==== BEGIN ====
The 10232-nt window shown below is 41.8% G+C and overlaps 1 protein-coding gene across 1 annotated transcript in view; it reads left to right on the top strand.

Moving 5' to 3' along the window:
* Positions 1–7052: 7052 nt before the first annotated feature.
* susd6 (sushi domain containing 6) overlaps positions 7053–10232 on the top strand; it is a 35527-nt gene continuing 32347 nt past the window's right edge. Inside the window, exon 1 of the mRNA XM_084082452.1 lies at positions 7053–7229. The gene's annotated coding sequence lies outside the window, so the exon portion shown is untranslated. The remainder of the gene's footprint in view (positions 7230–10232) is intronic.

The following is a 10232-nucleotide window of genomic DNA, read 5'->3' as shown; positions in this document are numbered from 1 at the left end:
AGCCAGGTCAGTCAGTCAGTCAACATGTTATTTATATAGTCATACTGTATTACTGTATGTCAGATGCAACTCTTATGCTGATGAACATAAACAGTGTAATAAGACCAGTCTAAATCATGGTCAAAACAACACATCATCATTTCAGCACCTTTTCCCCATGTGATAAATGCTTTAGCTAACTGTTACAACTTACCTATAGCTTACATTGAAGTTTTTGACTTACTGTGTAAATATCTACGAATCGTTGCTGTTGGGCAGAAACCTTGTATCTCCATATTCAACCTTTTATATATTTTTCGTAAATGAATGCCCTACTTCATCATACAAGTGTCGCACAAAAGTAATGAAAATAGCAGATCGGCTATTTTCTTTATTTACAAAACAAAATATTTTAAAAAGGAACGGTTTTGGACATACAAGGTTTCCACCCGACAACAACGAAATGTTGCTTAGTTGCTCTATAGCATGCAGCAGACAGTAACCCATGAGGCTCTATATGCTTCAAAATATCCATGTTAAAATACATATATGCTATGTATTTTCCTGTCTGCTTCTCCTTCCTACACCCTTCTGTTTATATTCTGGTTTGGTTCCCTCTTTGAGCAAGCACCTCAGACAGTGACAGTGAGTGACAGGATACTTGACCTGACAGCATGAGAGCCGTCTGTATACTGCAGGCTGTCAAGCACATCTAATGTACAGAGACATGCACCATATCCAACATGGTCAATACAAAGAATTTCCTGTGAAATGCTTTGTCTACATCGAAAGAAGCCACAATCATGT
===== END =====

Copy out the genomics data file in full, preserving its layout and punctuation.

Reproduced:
The 10232-nt window shown below is 41.8% G+C and overlaps 1 protein-coding gene across 1 annotated transcript in view; it reads left to right on the top strand.

Moving 5' to 3' along the window:
* Positions 1–7052: 7052 nt before the first annotated feature.
* susd6 (sushi domain containing 6) overlaps positions 7053–10232 on the top strand; it is a 35527-nt gene continuing 32347 nt past the window's right edge. Inside the window, exon 1 of the mRNA XM_084082452.1 lies at positions 7053–7229. The gene's annotated coding sequence lies outside the window, so the exon portion shown is untranslated. The remainder of the gene's footprint in view (positions 7230–10232) is intronic.

The following is a 10232-nucleotide window of genomic DNA, read 5'->3' as shown; positions in this document are numbered from 1 at the left end:
AGCCAGGTCAGTCAGTCAGTCAACATGTTATTTATATAGTCATACTGTATTACTGTATGTCAGATGCAACTCTTATGCTGATGAACATAAACAGTGTAATAAGACCAGTCTAAATCATGGTCAAAACAACACATCATCATTTCAGCACCTTTTCCCCATGTGATAAATGCTTTAGCTAACTGTTACAACTTACCTATAGCTTACATTGAAGTTTTTGACTTACTGTGTAAATATCTACGAATCGTTGCTGTTGGGCAGAAACCTTGTATCTCCATATTCAACCTTTTATATATTTTTCGTAAATGAATGCCCTACTTCATCATACAAGTGTCGCACAAAAGTAATGAAAATAGCAGATCGGCTATTTTCTTTATTTACAAAACAAAATATTTTAAAAAGGAACGGTTTTGGACATACAAGGTTTCCACCCGACAACAACGAAATGTTGCTTAGTTGCTCTATAGCATGCAGCAGACAGTAACCCATGAGGCTCTATATGCTTCAAAATATCCATGTTAAAATACATATATGCTATGTATTTTCCTGTCTGCTTCTCCTTCCTACACCCTTCTGTTTATATTCTGGTTTGGTTCCCTCTTTGAGCAAGCACCTCAGACAGTGACAGTGAGTGACAGGATACTTGACCTGACAGCATGAGAGCCGTCTGTATACTGCAGGCTGTCAAGCACATCTAATGTACAGAGACATGCACCATATCCAACATGGTCAATACAAAGAATTTCCTGTGAAATGCTTTGTCTACATCGAAAGAAGCCACAATCATGT